Based on three separate studies published during the past year, the Neag School of Education's school psychology program and its faculty are at the top of their field.
Thomas DeFranco, associate dean of the Neag School, says their accomplishments are impressive.
"Our school psychology program may be small," DeFranco says, "but our three faculty members, Thomas Kehle, Melissa Bray, and Sandra Chafouleas, are extremely productive scholars who are dedicated to their profession, their school, and their students."
The most recent study, published in the September issue of the peer-reviewed journal Psychology in the School , was conducted by a research team at the University of Minnesota.
The Neag School's school psychology program ranked number one for the most journal articles published during the six-year period 2000 to 2005.
"What makes this study different from the other two," says Kehle, program director and senior scholar, "is that the previous studies examined publications in the five or six primary school psychology journals and did not use a comprehensive database."
The new study used PsycINFO, a massive resource for psychological literature dating from the 1800s to the present.
Its focus was the 56 programs accredited by the American Psychological Association (APA); the Neag School program achieved that status six years ago.
On average, most of the individual faculty members in the programs produced one article a year.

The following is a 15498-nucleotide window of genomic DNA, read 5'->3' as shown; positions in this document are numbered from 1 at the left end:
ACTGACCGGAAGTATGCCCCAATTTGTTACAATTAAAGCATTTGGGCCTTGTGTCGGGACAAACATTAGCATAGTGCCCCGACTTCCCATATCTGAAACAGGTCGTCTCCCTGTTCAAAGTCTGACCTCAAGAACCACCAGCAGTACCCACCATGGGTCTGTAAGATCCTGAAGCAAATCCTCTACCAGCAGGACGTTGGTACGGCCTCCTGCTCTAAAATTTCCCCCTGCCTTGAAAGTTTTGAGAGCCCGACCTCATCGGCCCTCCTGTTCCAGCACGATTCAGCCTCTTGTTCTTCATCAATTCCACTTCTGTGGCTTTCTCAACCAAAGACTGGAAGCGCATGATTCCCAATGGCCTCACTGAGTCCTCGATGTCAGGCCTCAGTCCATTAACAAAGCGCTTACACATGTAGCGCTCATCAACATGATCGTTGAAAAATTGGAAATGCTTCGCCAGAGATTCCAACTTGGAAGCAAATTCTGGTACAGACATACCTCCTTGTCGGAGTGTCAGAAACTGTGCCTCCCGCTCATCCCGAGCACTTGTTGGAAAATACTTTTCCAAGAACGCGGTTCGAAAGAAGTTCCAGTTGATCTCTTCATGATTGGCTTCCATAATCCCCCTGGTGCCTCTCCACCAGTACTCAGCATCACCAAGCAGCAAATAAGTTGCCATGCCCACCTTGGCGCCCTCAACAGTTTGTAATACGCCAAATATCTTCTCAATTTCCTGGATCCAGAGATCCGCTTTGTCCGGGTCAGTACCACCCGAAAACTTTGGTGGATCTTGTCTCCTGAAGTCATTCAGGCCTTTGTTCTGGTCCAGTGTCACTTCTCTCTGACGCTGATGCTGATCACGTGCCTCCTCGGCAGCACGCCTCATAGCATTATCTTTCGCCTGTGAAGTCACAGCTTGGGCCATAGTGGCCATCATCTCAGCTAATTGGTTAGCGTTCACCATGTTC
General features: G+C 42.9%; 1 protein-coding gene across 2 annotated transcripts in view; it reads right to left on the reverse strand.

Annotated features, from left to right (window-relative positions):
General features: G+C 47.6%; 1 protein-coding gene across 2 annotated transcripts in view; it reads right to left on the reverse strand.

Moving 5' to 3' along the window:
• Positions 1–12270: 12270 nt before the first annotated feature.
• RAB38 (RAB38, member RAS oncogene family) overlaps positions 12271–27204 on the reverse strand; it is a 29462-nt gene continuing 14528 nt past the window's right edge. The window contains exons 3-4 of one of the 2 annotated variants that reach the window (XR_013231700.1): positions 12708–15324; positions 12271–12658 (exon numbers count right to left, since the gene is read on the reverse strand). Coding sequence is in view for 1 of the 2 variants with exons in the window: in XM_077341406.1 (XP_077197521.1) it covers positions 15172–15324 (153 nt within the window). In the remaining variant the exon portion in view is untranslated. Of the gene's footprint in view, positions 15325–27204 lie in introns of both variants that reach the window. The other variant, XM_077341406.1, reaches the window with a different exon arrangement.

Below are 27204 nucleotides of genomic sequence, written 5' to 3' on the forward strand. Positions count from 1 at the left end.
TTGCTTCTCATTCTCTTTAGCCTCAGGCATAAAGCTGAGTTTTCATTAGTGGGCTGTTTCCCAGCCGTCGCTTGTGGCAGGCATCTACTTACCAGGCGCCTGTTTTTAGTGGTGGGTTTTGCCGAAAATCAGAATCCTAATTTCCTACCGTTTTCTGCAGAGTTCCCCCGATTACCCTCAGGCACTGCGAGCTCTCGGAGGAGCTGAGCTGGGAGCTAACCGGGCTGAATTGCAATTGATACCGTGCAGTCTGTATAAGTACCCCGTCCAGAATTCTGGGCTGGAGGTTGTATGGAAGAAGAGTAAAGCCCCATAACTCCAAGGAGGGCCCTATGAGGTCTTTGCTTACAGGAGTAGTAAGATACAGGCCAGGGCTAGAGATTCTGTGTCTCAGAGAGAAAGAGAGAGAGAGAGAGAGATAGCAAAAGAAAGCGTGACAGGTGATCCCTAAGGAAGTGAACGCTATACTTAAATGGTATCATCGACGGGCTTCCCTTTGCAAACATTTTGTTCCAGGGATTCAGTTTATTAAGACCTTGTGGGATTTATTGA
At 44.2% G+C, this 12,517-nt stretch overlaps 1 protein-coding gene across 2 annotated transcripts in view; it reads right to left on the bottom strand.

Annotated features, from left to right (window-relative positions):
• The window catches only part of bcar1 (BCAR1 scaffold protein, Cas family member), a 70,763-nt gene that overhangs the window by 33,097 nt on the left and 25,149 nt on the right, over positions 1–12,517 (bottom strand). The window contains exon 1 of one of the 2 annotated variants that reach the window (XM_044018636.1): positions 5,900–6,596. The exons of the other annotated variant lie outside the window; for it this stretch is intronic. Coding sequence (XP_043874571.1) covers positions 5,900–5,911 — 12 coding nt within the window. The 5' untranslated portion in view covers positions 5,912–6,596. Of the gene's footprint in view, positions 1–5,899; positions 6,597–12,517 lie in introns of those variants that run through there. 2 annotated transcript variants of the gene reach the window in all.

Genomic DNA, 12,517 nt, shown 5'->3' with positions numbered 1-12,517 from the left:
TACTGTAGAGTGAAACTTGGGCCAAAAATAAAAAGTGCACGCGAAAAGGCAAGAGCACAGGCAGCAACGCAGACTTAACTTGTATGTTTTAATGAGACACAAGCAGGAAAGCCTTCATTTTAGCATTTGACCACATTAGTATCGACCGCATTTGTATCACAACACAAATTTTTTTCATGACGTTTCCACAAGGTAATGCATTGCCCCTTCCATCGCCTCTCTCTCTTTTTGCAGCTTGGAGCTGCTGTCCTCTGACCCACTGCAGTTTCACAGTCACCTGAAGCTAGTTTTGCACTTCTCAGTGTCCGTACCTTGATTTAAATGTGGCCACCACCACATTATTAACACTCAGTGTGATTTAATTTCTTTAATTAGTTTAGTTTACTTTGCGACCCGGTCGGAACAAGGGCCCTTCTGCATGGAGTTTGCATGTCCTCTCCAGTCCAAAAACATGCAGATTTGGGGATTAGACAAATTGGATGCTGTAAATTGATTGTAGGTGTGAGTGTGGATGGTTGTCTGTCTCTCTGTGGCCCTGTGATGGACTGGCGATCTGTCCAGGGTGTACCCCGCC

The Neag team averaged 14, which put them at the top of the individual rankings as well.
Of the 291 APA-accredited faculty members, Bray ranked second and Kehle was fourth.
The pair also ranked high in two previous studies, ranging from first place to 10th. Chafouleas, the youngest member of the team, ranked 22nd in one study and 33rd in the other.
The Neag School program is considered small, with 44 graduate students.
Admission is competitive.
Last year, for example, there were 128 applicants for six available slots.
Bray says, "Although we are school psychologists with a cognitive-behavioral orientation, we teach a diversity of theory and practice, and help our students develop and pursue their individual research interests."
Adds Chafouleas, "As a faculty, we are respectful of each other's work, even though our areas of research are different."
Her primary focus is on the prevention of reading difficulties, and applying evidence-based strategies to the classroom.
"Although we do not necessarily work together on every project," she says, "we are highly collaborative by supporting each other and promoting each other's work. This is a contributing factor to our success."
Kehle and Bray have been working together since she was his student. Both are Fellows of the American Psychological Association and the American Psychological Society. Kehle is also a Fellow of the American Association of Applied and Preventative Psychology.
Much of their research and writing has focused on self-modeling and its use as an intervention for communication disorders, disruptive classroom behavior, and physical health and wellness.
Bray is currently studying emotionally-triggered asthma. Kehle, who has worked in nearly every school district in the state, is passionate about his work with selective mutism disorder and his RICH theory - the four characteristics that define psychological happiness (resources, intimacy, competence, and health).
"The three of us have created an environment conducive to good scholarship," Kehle says. "This is about the quality of our work - not just the quantity."